'How dare they': family furious over closure of Wollongong veterans office

Susan Walton with her father-in-law, Frank Walton. Picture: ROBERT PEET

Susan Walton with her father-in-law, Frank Walton. Picture: ROBERT PEET

The family of World War II veteran Frank Walton is outraged over the imminent closure of a shopfront service for veterans in Wollongong.

Kanahooka couple Andrew and Susan Walton said the Veterans Access Network (VAN) had given them – and many other veterans and their families – invaluable support, advice and understanding.

Mrs Walton said she was shocked by the announcement in April by Veterans Affairs Minister Michael Ronaldson that the VAN office in Burelli Street would close this month, with services to be relocated to the Department of Human Services office in Nowra.

‘‘How dare the government cut back services to our returned soldiers, who fought bravely all over the world,’’ she said.

‘‘My father-in-law falsified his age to join the army at just 17. He served for three years in New Guinea as a field carrier where he had to roll 44-gallon drums of fuel for the forces – using machetes to get through the thick jungle.

‘‘He’s had knee problems ever since plus other health issues due to the tropical environment and the pesticides that he breathed in.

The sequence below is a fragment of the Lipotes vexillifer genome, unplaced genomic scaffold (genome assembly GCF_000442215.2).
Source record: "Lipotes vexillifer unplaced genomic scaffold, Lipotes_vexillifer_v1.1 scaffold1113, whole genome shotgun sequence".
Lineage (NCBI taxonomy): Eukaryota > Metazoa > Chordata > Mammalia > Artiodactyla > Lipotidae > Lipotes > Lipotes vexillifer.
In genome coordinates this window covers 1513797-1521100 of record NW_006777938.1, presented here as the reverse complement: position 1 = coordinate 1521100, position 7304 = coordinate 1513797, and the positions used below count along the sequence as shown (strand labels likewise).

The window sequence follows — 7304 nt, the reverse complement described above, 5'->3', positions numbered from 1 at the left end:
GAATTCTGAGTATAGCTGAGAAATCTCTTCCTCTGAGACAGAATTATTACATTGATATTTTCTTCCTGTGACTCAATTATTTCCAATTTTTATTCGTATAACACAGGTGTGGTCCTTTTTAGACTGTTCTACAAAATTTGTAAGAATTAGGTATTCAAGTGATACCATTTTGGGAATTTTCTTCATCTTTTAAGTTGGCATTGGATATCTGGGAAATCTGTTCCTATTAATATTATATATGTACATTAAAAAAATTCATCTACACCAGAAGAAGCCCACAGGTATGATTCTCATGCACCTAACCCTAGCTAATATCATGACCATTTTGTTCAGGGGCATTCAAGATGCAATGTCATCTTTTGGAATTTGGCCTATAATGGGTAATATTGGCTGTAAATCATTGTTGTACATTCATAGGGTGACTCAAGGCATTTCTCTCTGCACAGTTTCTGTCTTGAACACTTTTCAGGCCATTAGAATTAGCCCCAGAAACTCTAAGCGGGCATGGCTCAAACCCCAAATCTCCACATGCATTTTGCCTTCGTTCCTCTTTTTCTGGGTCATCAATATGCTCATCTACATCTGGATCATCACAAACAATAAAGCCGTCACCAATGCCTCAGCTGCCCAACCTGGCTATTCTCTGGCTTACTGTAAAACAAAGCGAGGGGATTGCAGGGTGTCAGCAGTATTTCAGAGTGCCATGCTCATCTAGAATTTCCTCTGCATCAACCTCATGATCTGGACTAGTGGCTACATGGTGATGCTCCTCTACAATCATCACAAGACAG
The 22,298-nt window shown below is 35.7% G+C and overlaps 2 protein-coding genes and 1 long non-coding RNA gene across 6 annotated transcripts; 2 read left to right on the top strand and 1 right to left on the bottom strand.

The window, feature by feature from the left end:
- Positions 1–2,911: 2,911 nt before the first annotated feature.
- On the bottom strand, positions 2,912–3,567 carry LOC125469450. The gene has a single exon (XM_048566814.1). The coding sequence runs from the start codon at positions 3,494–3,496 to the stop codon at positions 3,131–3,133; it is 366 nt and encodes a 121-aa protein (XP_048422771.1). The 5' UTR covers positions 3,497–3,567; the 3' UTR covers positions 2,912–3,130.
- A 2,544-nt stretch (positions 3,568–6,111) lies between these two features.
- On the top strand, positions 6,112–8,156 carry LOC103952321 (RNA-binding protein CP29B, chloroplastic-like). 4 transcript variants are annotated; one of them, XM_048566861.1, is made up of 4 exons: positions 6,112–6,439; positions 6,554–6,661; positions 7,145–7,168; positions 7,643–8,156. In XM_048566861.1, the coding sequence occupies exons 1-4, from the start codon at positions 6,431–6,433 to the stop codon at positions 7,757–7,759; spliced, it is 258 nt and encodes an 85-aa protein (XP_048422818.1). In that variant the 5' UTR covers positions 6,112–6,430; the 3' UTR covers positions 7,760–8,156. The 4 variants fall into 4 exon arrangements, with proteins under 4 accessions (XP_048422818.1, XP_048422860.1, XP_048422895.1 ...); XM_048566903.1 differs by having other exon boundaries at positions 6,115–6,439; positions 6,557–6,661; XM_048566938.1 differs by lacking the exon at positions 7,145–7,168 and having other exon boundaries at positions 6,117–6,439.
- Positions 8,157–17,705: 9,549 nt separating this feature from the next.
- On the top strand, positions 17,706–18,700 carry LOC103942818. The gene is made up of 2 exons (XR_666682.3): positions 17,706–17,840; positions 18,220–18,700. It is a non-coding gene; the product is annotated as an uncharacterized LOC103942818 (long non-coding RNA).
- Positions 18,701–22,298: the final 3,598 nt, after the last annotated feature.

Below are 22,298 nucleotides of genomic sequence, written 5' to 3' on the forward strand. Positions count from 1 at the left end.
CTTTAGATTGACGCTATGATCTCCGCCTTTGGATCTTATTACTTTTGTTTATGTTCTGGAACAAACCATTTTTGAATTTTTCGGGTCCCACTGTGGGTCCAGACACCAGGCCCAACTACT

‘‘He served his country and then he came home and worked and paid taxes his whole life – now at his time of need, he is finding it hard to access the help and support he needs.’’

Mrs Walton said her father-in-law had deteriorated since losing his wife, June, a few years ago. Now blind and confined to a wheelchair, the family had made the tough decision to place him in a nursing home last August.

‘‘We’ve had a battle trying to get necessary changes to his pension and were sent an 80-page document by the department to fill in,’’ she said.

‘‘Without the help of the VAN workers and volunteers – some of whom are returned soldiers – we would not have been able to understand it, let alone fill it in.

‘‘We are still awaiting a response from the department – and now we’re being told if we need assistance to go to Nowra to see a human resources officer.’’

A Department of Veterans Affairs spokesman said the decision to close the Wollongong office was made due to declining visitation, down 20per cent on 2010.

It was part of a review of nine such offices in NSW and Victoria but just one of three that would be moved to another town. The Wollongong office will close on June 13, with services available in Nowra from June 10.

‘‘We’ve been told that after consultation with the community, the department found that more people were choosing to use the internet or telephone to contact them,’’ Mrs Walton said.

‘‘What a load of rubbish. My father-in-law would not know how to use the internet, and it’s extremely frustrating to try and get through to someone on the phone.’’

A department spokesman said outreach visits to Wollongong would start in July, with locations and times yet to be announced.

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